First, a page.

I bought an stm32f103ret6. When I saw the reference manual, I saw that it has several I/O modes.

For input: floating, pull-up, pull-down
For output: analog, open-drain, push-pull

I have already worked with AVR MCUs which have tri-state and pull-up. So I can understand pull-up and pull-down, but, I can't understand the modes floating, analog, open-drain, push-pull. What do these modes mean and when do I use which?


1 Answer 1


Floating: neither pull-up nor pull-down. Your input goes effectively straight to the gate of a FET somewhere. Should be used with external driver or pullup/down only; don't leave it entirely floating to pick up ESD.

Analog (output): not quite clear from the datasheet, but I'd assume this was the output of a DAC somewhere and can therefore take a range of voltage values.

Open-drain: if set to "0", a FET will be activated to connect this to ground. If set to "1", it will be left floating. Used for I2C and similar buses where there are multiple open-drain drivers and a single pullup resistor somewhere.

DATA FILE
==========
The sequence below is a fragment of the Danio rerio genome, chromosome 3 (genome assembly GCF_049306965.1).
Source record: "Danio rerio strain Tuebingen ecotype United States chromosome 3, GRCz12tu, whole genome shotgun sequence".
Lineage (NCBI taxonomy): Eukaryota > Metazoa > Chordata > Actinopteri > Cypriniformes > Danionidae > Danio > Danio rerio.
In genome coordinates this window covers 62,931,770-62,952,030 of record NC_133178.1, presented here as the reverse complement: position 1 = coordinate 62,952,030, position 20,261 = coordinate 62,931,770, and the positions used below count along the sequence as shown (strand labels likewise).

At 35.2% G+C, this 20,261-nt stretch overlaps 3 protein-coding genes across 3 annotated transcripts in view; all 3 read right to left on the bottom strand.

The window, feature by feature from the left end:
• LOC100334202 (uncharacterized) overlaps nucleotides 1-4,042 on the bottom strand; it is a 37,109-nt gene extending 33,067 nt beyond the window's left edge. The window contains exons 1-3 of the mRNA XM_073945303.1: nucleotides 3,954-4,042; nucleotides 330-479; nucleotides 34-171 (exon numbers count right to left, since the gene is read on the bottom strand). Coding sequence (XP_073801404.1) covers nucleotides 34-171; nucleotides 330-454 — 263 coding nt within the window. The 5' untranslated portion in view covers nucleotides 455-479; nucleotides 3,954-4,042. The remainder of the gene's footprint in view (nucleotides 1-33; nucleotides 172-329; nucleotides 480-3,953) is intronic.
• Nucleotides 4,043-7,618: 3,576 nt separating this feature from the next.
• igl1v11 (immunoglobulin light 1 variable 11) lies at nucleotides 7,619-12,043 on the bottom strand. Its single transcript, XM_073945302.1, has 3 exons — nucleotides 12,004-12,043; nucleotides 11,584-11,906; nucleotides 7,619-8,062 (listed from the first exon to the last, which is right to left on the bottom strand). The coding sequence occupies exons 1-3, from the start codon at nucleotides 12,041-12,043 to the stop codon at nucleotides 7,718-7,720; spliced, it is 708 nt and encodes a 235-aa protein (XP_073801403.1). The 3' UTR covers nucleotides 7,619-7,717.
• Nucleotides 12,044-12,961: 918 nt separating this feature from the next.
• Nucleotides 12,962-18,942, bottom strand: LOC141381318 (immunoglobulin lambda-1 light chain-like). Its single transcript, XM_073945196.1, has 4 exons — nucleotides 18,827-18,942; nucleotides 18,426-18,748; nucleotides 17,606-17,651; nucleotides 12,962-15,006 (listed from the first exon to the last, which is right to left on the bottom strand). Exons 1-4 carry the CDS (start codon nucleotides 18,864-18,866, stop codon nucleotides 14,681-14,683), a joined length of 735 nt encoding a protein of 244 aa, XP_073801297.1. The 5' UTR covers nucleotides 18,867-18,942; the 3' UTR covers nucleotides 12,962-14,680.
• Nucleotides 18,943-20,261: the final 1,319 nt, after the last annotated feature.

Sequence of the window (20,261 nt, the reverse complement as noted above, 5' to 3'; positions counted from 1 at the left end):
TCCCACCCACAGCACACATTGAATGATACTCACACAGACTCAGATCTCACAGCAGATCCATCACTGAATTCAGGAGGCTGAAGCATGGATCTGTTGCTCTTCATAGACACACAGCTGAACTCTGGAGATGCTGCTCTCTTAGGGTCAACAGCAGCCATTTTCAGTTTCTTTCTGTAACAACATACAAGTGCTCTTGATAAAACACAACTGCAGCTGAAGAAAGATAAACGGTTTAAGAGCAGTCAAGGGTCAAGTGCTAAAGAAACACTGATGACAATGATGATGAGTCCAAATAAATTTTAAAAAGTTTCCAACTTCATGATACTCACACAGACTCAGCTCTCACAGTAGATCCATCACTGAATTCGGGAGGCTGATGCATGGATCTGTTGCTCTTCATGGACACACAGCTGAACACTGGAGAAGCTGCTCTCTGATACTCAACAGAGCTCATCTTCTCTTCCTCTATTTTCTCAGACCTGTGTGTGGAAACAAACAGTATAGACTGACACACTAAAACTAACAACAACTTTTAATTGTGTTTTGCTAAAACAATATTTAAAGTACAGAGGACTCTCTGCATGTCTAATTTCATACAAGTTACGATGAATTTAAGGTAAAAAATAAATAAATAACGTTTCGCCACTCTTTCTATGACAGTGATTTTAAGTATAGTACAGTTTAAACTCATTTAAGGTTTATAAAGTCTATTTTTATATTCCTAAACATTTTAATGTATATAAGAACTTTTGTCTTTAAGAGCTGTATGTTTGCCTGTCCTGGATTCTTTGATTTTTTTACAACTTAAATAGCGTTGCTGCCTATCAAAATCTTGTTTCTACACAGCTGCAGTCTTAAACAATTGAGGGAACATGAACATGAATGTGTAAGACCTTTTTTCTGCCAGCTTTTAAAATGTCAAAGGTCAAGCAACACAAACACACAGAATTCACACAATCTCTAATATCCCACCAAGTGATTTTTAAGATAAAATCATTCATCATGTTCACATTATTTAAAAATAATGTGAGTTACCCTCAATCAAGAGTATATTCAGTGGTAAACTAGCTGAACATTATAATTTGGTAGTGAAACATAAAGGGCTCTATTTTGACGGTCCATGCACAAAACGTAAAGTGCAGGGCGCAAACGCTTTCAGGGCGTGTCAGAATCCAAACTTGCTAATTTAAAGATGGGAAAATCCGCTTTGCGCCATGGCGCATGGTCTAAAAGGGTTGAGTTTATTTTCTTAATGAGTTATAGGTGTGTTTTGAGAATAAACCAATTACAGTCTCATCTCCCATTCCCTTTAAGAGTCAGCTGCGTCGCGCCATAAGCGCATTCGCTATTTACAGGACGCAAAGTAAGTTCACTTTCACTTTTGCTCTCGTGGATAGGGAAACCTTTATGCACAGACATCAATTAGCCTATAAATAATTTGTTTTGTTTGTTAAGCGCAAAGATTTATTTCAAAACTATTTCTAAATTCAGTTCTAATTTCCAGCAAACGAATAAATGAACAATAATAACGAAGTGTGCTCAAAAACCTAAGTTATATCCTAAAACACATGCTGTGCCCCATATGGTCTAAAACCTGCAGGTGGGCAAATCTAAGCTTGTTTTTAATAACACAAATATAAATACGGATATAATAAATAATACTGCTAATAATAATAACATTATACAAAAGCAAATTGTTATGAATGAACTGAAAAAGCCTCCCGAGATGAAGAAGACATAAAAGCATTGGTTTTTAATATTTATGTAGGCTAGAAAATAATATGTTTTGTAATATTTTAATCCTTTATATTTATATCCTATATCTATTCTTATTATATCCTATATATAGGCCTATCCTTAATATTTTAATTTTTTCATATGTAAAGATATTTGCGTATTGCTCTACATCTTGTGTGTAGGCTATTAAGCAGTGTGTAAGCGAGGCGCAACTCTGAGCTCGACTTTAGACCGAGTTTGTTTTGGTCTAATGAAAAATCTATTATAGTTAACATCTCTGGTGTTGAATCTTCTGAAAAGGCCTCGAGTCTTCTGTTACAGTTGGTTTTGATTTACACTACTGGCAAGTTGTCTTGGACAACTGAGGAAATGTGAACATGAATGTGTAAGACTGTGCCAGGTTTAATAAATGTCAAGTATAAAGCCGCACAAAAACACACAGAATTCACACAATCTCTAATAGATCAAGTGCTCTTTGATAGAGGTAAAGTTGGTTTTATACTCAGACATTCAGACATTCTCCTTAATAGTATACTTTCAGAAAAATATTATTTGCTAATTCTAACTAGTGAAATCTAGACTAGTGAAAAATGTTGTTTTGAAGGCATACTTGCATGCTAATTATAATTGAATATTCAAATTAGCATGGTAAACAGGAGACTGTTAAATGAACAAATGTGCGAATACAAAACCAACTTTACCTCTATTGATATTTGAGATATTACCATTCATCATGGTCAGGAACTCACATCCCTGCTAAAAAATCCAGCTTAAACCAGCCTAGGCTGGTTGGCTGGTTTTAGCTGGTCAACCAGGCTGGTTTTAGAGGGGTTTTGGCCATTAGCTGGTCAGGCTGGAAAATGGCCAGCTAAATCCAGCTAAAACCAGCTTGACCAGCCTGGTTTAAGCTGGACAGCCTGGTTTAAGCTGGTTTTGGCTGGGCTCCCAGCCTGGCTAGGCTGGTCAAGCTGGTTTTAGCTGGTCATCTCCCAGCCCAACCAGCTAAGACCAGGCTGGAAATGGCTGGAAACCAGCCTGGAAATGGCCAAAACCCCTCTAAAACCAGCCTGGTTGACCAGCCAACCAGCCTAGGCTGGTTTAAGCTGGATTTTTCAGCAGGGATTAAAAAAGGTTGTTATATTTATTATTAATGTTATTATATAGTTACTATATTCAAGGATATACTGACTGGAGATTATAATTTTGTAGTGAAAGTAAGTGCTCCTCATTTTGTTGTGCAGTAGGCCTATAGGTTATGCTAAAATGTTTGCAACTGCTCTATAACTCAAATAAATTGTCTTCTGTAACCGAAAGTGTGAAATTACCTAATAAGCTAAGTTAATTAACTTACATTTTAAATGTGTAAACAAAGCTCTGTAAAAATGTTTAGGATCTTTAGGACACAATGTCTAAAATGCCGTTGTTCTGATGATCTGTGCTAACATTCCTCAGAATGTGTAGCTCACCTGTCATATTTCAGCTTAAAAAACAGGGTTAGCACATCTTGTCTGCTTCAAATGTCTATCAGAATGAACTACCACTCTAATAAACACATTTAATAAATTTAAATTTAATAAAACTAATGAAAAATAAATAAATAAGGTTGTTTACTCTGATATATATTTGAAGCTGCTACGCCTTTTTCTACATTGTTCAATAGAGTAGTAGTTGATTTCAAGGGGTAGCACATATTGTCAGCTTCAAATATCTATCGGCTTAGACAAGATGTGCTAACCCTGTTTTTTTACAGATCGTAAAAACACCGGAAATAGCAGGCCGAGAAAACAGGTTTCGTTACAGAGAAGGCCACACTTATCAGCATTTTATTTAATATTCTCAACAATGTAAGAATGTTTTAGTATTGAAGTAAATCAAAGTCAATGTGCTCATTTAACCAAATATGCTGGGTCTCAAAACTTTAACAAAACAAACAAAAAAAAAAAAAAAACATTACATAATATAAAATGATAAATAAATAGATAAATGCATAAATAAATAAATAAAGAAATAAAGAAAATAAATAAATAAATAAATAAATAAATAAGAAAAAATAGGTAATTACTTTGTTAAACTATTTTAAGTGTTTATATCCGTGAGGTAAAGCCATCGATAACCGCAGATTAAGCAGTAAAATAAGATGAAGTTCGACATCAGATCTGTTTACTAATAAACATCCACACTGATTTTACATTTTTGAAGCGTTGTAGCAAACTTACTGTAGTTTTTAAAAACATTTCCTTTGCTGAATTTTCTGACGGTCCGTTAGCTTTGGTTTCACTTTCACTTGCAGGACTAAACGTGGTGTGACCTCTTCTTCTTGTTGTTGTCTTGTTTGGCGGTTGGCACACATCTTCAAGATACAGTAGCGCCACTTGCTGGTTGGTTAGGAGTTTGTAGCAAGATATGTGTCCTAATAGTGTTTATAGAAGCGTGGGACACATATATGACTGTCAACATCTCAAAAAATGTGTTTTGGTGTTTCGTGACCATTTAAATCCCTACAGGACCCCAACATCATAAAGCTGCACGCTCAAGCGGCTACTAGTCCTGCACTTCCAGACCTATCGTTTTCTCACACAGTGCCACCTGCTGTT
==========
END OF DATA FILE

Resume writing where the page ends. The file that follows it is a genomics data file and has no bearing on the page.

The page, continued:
Push-pull: contains both high and low output transistors. Fast, capable of actually driving things which require a positive voltage, but must not be connected to other drivers. If set to "1", connects the positive supply rail to the output via a FET.

  • 2
    \$\begingroup\$ The normal difference between "floating" and "analog" is that the former will route the pin into a logic-level input buffer, allowing code (or other logic) to see its state, but also causing extra current to be drawn if it doesn't represent a valid high or low; the latter will disconnect the pin from the logic-level input buffer, thus allowing the pin's voltage to vary anywhere between the supply rails without causing excess current draw. \$\endgroup\$
    – supercat
    Sep 12, 2013 at 19:23

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